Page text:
According to Calvin there are three ecclesiastical powers – Doctrine (Institutes, 4.8.9), Legislation (Institutes, 4.10) and the third, Jurisdiction (Institutes, 4.11, 4.12). Jurisdiction is the focus of this chapter and pertains to the discipline of morals, which is an order framed for the preservation of the spiritual polity which is not the same as civil polity.
To Calvin “the preservation of spiritual polity courts of judgement were established in the Church from the beginning to deal with the censure of morals, to investigate vices, and to be charged with the office of the keys” (Institutes, 4.11.1). Calvin cites Paul’s letter to Timothy that there are two kinds of presbyters; “those who labor the word, and those who do not carry out preaching of the word yet rule well” (1 Timothy 5: 17) - those whose power depends on the keys which according to Matthew 18: 15-18, Christ gave to the Church.
To Calvin, Matthew means that “those who are contemptuous of private warnings be severely warned in the name of the people; but if they persist in their stubbornness, they should be cut off from the believers fellowship. He adds that this has to take place only with due and fair process – which gives the Church some jurisdiction for the application of the keys which Christ gave to the church. Calvin says that two passages, one from Matthew, where Christ promises to give the keys of the kingdom of heaven to Peter and that whatever he binds or loosen on earth shall be confirmed in Heaven, (Matt. 16:19) and gospel of John “if you forgive the sins of any, they will be forgiven, if you retain their sins of any, they will be retained in Heaven” (John 20:23). To Calvin this is solely in reference to the ministry of the Word, because Jesus equipped the apostles for his work.
Forgiveness of sin and damnation which they preached are from God. According to Calvin both text have the power of binding and loosing, it is the same command, and the same promise. The difference is that the first is concerned with the preaching of the word, whereas the second applies to discipline and excommunication which is trusted to the church. The church binds him who it excommunicates but not call him to despair. But one is also loosened when one regrets and is accepted into communion.
The difference between civil and ecclesiastical powers are as follows; that for the civil punishment, the sinner is punished against his will, whereas for ecclesiastical, the sinner professes his repentance in a voluntary chastisement. In doing this it is important that care is taken to understand the true use of ecclesiastic jurisdiction and the first aim of ecclesiastical jurisdiction is “that offenses be resisted, and any scandal that has arisen be wiped out” (Institutes, 4.11.5). In which case the spiritual power be separated from the magistrate’s authority over the use of sword. And also, such jurisdiction be administered not by one person but by a lawful assembly as observed in scripture (1 Corinthians 5: 4 - 5).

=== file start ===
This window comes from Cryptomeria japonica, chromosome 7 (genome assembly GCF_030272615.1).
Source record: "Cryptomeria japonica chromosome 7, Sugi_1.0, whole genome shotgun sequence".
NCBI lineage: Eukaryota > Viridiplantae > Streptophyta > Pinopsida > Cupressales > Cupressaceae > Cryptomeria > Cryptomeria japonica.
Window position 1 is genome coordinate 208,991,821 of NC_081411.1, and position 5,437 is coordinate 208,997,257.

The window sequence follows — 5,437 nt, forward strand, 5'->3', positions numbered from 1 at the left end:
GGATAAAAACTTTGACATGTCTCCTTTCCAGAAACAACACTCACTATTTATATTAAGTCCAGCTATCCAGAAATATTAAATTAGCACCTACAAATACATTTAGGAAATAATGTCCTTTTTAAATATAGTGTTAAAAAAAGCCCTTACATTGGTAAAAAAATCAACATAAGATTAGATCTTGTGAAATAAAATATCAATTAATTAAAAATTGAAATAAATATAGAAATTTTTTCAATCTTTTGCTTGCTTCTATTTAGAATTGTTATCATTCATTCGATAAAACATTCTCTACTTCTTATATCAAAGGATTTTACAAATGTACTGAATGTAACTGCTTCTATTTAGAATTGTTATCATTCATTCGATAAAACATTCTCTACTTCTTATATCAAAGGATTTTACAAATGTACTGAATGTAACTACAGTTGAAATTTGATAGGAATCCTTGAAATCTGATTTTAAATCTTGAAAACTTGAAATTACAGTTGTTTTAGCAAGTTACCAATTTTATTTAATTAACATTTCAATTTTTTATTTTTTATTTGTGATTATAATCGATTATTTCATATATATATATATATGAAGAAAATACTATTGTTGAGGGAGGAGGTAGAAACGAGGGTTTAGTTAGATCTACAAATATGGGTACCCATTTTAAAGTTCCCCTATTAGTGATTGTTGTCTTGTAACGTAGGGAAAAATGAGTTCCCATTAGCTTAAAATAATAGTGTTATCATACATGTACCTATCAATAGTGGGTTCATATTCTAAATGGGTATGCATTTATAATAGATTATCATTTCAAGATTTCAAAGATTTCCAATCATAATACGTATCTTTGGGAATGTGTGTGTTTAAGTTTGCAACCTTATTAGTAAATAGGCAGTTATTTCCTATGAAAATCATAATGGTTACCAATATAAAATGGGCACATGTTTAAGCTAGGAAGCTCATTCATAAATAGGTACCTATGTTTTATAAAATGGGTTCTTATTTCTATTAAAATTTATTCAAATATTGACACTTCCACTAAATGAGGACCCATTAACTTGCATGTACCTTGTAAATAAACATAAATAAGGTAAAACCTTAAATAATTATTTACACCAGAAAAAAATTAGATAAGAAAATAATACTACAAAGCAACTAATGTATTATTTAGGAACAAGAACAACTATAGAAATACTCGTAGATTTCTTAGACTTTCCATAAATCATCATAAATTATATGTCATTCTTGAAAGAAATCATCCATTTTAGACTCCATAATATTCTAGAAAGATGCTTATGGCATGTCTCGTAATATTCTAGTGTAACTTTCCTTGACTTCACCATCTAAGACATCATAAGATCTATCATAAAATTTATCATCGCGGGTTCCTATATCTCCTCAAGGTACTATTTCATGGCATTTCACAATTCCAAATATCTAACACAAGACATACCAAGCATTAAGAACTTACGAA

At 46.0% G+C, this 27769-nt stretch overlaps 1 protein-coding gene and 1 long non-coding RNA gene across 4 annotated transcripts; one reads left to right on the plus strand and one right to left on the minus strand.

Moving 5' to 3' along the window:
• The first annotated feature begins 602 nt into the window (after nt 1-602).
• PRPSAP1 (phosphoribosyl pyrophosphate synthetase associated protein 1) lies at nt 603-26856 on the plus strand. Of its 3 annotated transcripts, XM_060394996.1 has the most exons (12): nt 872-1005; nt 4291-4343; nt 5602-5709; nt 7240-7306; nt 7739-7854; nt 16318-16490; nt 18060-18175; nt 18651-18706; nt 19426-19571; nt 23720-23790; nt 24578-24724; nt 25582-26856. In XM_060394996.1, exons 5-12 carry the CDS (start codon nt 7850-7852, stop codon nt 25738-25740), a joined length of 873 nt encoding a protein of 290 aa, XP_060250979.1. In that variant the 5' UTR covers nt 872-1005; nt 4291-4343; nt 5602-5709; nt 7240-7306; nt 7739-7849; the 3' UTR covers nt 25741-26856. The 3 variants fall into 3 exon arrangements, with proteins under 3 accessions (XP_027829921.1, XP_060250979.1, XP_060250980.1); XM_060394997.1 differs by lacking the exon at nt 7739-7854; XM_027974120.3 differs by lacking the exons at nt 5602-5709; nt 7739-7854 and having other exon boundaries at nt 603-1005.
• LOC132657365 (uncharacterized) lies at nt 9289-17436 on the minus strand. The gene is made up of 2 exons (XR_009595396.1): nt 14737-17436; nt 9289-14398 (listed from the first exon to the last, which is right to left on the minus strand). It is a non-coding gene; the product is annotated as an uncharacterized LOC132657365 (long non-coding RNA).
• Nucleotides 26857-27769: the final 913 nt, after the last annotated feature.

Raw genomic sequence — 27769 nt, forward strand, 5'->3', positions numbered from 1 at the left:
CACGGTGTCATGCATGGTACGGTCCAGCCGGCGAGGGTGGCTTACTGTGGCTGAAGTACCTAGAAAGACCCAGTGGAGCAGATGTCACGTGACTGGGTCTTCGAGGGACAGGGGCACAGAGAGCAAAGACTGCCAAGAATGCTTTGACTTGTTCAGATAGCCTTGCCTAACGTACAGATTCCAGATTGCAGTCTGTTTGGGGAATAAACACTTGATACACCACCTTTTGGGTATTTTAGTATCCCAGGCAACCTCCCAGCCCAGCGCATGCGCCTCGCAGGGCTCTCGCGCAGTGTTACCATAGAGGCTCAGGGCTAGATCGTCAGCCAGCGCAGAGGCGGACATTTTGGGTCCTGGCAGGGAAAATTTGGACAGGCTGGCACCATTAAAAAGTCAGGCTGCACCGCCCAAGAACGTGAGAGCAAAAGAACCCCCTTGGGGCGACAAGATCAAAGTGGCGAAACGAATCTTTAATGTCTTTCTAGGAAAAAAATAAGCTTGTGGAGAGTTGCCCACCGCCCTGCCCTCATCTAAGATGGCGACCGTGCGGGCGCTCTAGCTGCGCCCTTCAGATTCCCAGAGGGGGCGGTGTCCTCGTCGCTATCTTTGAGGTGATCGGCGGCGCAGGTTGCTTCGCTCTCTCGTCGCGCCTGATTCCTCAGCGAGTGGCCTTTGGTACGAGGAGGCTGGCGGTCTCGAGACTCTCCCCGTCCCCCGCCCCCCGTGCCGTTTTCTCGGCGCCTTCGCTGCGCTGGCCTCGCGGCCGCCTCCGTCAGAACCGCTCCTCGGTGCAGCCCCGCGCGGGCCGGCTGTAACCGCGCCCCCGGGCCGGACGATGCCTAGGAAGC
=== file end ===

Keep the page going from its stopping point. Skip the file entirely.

Calvin outlines stages of church discipline as follows:
First - Private admonition – if anyone does not live honorably, or has committed any act disserving blame.
Second - if any man stubbornly rejects such admonition and persist in his own vices, he should be admonished second time in the presence of witness. Then he is admonished by public authority. If he persist, then he be removed from the believers fellowship (Matt. 18:15, 17)
According to Calvin, there are private sins and public sins, for which he quotes, “Reprove him, between you and him” (Matt. 18:15) and “rebuke them in the presence of all, so that the rest may stand in fear” (1 Timothy 5:20), respectively to show how correction is to be carried out.
Calvin also distinguishes between light and grave sins. He says that “some are faults; others, crimes or shameful acts” (Institutes 4.12.4). For Calvin agrees with Paul on the use of severe remedy – to correct crimes or shameful acts. To Calvin, the purpose of church discipline, include; first, that discipline, the order of the church may be preserved. Second, the good be not corrupted by the constant company of the wicked. Bad examples lead us away from Christian living. Third – Those overcome by shame for their baseness begin to repent.
Calvin enjoins church discipline to be gentle for the church is the body of Christ. Accordingly, he advises individuals also to temper themselves to the wilderness and gentleness of church discipline. Unfortunately, heinous crimes – thievery, killings, and other occur in the church, how do we reconcile or civil powers and ecclesiastical powers over such crimes?